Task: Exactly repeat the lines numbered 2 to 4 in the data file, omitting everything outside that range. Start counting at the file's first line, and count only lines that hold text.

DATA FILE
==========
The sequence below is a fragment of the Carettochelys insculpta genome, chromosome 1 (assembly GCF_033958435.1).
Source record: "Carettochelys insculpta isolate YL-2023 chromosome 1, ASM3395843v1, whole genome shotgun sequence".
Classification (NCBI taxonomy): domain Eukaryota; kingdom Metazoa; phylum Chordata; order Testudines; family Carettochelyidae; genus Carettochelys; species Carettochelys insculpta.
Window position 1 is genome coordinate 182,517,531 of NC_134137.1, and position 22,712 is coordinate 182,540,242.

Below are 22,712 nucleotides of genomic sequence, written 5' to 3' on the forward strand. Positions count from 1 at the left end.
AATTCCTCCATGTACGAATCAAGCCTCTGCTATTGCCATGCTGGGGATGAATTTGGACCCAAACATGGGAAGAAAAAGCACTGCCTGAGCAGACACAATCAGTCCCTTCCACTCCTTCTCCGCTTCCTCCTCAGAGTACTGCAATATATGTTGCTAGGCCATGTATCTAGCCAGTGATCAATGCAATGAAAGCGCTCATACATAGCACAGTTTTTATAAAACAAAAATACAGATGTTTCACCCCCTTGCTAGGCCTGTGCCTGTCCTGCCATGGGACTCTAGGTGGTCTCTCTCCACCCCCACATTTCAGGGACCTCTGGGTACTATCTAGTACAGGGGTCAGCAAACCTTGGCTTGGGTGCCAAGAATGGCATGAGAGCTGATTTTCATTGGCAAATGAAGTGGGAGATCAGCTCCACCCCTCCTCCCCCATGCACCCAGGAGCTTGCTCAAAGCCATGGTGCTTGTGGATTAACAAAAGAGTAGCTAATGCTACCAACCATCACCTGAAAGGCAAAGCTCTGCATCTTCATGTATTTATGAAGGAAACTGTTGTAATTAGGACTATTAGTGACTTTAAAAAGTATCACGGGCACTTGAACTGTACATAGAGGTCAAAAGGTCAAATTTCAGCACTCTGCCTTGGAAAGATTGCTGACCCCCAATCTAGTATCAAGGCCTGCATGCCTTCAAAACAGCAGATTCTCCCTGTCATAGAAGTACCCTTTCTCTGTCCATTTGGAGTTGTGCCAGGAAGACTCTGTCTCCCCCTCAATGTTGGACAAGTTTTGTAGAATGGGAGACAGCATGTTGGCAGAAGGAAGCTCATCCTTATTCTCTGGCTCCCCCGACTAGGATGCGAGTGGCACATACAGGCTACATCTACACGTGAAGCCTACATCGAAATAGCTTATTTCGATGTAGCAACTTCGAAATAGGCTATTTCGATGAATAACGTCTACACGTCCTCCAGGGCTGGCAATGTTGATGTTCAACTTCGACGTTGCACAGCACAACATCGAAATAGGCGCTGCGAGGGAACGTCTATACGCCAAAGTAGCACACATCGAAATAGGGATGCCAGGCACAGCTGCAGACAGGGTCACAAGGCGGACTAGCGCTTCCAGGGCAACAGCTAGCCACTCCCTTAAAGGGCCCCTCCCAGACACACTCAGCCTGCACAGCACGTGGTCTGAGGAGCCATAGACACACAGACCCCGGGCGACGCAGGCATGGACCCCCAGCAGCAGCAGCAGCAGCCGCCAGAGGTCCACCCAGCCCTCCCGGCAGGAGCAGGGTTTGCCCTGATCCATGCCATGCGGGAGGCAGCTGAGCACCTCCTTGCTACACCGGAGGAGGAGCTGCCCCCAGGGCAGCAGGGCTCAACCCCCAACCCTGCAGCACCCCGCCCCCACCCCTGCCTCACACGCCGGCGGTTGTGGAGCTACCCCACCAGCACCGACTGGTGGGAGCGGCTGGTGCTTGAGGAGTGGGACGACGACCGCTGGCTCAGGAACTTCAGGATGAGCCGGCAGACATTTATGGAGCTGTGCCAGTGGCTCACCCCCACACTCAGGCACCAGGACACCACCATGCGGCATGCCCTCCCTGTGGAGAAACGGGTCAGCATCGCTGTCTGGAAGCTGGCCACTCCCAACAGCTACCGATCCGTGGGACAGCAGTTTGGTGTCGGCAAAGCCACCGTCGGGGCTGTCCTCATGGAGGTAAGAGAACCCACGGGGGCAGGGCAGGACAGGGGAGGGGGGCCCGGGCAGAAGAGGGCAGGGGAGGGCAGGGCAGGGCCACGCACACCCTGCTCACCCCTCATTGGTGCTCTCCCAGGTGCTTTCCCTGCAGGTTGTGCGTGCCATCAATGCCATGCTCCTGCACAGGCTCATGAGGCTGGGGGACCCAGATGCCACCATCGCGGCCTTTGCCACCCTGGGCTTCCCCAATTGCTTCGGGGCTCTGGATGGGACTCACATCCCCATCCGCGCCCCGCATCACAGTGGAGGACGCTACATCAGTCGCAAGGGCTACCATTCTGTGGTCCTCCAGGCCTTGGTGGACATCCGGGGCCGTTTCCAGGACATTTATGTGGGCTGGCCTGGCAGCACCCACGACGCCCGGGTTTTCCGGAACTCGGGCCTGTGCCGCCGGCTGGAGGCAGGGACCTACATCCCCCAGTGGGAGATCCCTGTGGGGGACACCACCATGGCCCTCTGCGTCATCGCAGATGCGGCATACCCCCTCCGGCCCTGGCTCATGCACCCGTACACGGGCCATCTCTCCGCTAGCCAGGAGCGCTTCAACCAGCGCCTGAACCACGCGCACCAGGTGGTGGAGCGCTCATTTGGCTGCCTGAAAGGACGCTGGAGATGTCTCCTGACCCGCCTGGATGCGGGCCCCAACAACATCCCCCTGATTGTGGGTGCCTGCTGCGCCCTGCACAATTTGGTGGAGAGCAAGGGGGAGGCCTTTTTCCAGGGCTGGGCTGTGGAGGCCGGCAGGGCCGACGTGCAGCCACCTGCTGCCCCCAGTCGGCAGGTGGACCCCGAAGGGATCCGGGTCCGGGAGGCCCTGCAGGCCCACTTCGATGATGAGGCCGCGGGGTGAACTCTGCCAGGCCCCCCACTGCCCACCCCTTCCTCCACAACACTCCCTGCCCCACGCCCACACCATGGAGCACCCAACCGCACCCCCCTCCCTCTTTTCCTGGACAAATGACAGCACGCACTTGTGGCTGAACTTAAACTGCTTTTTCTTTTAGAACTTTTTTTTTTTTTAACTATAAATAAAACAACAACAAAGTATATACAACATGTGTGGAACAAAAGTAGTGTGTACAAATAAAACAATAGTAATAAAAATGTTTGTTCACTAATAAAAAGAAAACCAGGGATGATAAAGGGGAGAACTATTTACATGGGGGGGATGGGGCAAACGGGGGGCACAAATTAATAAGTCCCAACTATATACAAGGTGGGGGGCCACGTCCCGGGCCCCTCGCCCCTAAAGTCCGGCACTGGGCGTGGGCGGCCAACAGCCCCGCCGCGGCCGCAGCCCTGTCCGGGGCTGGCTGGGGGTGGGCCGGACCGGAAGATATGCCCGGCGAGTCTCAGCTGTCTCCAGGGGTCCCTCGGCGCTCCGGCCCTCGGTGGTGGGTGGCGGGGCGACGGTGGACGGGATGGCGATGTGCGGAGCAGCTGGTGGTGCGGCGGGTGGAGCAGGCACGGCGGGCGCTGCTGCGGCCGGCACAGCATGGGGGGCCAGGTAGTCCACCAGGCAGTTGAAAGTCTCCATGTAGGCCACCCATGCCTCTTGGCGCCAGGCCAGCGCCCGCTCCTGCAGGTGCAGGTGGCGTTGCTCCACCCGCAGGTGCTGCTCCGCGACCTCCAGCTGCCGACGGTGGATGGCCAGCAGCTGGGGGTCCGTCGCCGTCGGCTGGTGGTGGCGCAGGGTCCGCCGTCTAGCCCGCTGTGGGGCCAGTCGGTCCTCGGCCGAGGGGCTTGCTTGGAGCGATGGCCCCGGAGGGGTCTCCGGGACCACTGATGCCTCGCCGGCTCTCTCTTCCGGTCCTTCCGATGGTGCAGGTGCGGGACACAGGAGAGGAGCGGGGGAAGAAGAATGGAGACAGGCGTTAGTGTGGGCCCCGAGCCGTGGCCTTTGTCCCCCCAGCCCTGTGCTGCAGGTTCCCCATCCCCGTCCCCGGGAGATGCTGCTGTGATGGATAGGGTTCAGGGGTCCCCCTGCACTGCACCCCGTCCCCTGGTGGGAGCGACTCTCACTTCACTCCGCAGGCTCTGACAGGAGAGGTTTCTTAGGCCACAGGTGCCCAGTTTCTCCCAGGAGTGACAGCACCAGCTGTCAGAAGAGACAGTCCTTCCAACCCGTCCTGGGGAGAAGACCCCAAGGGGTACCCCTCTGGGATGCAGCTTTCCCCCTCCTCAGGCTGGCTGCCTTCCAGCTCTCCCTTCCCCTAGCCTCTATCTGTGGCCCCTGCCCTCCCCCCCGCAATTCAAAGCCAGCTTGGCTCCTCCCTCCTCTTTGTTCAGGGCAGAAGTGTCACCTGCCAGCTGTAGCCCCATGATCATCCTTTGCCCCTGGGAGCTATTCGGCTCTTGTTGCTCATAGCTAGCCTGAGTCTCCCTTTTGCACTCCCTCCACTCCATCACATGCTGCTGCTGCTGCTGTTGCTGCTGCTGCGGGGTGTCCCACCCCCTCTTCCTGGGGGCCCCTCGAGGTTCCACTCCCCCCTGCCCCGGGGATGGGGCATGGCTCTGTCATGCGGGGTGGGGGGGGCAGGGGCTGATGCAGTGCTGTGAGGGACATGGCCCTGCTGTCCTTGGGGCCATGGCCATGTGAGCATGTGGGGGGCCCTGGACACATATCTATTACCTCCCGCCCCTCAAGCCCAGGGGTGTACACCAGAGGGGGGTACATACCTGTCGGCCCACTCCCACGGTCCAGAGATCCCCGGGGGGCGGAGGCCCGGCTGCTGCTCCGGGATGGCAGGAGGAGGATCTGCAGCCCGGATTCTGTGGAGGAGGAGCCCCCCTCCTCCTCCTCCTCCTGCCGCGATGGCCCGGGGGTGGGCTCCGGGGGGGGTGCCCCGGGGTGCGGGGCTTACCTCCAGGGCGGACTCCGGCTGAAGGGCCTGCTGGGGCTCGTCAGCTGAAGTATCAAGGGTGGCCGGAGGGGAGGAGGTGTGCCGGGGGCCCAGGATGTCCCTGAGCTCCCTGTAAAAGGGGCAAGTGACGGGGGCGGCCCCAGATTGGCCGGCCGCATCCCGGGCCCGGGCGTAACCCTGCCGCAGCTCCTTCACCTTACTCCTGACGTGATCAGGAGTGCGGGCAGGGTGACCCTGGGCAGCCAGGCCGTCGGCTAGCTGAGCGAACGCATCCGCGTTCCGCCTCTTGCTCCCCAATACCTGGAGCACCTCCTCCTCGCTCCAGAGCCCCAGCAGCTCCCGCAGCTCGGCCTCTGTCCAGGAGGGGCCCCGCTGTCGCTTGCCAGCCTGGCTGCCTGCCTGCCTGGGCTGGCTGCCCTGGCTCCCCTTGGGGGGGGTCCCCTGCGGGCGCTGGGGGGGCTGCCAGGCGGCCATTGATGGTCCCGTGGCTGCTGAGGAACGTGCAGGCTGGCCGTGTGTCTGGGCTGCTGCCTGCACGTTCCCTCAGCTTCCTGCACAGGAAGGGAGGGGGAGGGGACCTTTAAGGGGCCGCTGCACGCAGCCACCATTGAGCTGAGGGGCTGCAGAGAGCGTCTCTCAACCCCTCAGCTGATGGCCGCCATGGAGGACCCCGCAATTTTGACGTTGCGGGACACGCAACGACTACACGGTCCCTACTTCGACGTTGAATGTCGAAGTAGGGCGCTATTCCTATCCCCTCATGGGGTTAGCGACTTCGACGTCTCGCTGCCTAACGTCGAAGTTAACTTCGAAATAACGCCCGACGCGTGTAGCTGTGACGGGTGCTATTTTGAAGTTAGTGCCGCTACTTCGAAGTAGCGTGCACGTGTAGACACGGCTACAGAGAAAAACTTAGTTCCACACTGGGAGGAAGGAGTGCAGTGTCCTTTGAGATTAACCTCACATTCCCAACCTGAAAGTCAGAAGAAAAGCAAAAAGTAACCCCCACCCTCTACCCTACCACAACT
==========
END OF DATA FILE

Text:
Source record: "Carettochelys insculpta isolate YL-2023 chromosome 1, ASM3395843v1, whole genome shotgun sequence".
Classification (NCBI taxonomy): domain Eukaryota; kingdom Metazoa; phylum Chordata; order Testudines; family Carettochelyidae; genus Carettochelys; species Carettochelys insculpta.
Window position 1 is genome coordinate 182,517,531 of NC_134137.1, and position 22,712 is coordinate 182,540,242.